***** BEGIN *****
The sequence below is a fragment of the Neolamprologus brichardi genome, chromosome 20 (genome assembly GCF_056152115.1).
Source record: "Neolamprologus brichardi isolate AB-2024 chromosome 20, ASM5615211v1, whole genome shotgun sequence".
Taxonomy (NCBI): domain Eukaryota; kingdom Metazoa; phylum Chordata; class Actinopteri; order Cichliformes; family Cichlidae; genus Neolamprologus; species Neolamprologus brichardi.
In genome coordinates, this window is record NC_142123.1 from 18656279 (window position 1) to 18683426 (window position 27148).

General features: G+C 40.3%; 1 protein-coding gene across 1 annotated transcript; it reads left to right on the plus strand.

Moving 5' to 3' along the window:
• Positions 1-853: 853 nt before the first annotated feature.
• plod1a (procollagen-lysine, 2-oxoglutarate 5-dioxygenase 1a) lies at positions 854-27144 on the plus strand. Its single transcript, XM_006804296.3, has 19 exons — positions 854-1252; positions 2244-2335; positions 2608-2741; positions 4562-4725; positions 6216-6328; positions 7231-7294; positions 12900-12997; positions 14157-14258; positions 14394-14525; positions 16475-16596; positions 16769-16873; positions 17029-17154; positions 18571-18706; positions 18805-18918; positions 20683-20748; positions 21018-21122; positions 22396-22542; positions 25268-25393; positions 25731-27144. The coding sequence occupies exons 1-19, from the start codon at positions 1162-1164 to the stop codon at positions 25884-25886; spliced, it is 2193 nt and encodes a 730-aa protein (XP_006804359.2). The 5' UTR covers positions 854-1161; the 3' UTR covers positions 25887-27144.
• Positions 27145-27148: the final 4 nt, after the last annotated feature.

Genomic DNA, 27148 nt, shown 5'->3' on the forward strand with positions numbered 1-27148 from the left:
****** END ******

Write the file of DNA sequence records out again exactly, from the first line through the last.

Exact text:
The sequence below is a fragment of the Neolamprologus brichardi genome, chromosome 20 (genome assembly GCF_056152115.1).
Source record: "Neolamprologus brichardi isolate AB-2024 chromosome 20, ASM5615211v1, whole genome shotgun sequence".
Taxonomy (NCBI): domain Eukaryota; kingdom Metazoa; phylum Chordata; class Actinopteri; order Cichliformes; family Cichlidae; genus Neolamprologus; species Neolamprologus brichardi.
In genome coordinates, this window is record NC_142123.1 from 18656279 (window position 1) to 18683426 (window position 27148).

General features: G+C 40.3%; 1 protein-coding gene across 1 annotated transcript; it reads left to right on the plus strand.

Moving 5' to 3' along the window:
• Positions 1-853: 853 nt before the first annotated feature.
• plod1a (procollagen-lysine, 2-oxoglutarate 5-dioxygenase 1a) lies at positions 854-27144 on the plus strand. Its single transcript, XM_006804296.3, has 19 exons — positions 854-1252; positions 2244-2335; positions 2608-2741; positions 4562-4725; positions 6216-6328; positions 7231-7294; positions 12900-12997; positions 14157-14258; positions 14394-14525; positions 16475-16596; positions 16769-16873; positions 17029-17154; positions 18571-18706; positions 18805-18918; positions 20683-20748; positions 21018-21122; positions 22396-22542; positions 25268-25393; positions 25731-27144. The coding sequence occupies exons 1-19, from the start codon at positions 1162-1164 to the stop codon at positions 25884-25886; spliced, it is 2193 nt and encodes a 730-aa protein (XP_006804359.2). The 5' UTR covers positions 854-1161; the 3' UTR covers positions 25887-27144.
• Positions 27145-27148: the final 4 nt, after the last annotated feature.

Genomic DNA, 27148 nt, shown 5'->3' on the forward strand with positions numbered 1-27148 from the left: